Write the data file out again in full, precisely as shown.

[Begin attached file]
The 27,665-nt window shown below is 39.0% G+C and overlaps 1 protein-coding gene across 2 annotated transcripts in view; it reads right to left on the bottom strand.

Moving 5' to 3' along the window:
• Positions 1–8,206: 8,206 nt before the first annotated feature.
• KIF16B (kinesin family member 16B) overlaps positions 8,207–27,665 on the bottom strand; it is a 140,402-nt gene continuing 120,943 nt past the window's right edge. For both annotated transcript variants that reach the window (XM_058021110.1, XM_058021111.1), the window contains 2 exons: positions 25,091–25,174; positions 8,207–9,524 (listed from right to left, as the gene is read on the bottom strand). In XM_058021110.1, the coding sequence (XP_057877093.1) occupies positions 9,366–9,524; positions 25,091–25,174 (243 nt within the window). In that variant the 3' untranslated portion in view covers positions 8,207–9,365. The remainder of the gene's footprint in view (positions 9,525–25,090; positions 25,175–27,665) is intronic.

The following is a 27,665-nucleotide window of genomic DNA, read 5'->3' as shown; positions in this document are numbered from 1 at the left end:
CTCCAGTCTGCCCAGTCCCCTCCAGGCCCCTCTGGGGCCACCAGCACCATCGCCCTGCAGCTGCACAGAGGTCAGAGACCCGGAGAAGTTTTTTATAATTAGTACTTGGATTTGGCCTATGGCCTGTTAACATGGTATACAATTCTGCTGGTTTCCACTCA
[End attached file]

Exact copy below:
The 27,665-nt window shown below is 39.0% G+C and overlaps 1 protein-coding gene across 2 annotated transcripts in view; it reads right to left on the bottom strand.

Moving 5' to 3' along the window:
• Positions 1–8,206: 8,206 nt before the first annotated feature.
• KIF16B (kinesin family member 16B) overlaps positions 8,207–27,665 on the bottom strand; it is a 140,402-nt gene continuing 120,943 nt past the window's right edge. For both annotated transcript variants that reach the window (XM_058021110.1, XM_058021111.1), the window contains 2 exons: positions 25,091–25,174; positions 8,207–9,524 (listed from right to left, as the gene is read on the bottom strand). In XM_058021110.1, the coding sequence (XP_057877093.1) occupies positions 9,366–9,524; positions 25,091–25,174 (243 nt within the window). In that variant the 3' untranslated portion in view covers positions 8,207–9,365. The remainder of the gene's footprint in view (positions 9,525–25,090; positions 25,175–27,665) is intronic.

The following is a 27,665-nucleotide window of genomic DNA, read 5'->3' as shown; positions in this document are numbered from 1 at the left end:
CTCCAGTCTGCCCAGTCCCCTCCAGGCCCCTCTGGGGCCACCAGCACCATCGCCCTGCAGCTGCACAGAGGTCAGAGACCCGGAGAAGTTTTTTATAATTAGTACTTGGATTTGGCCTATGGCCTGTTAACATGGTATACAATTCTGCTGGTTTCCACTCA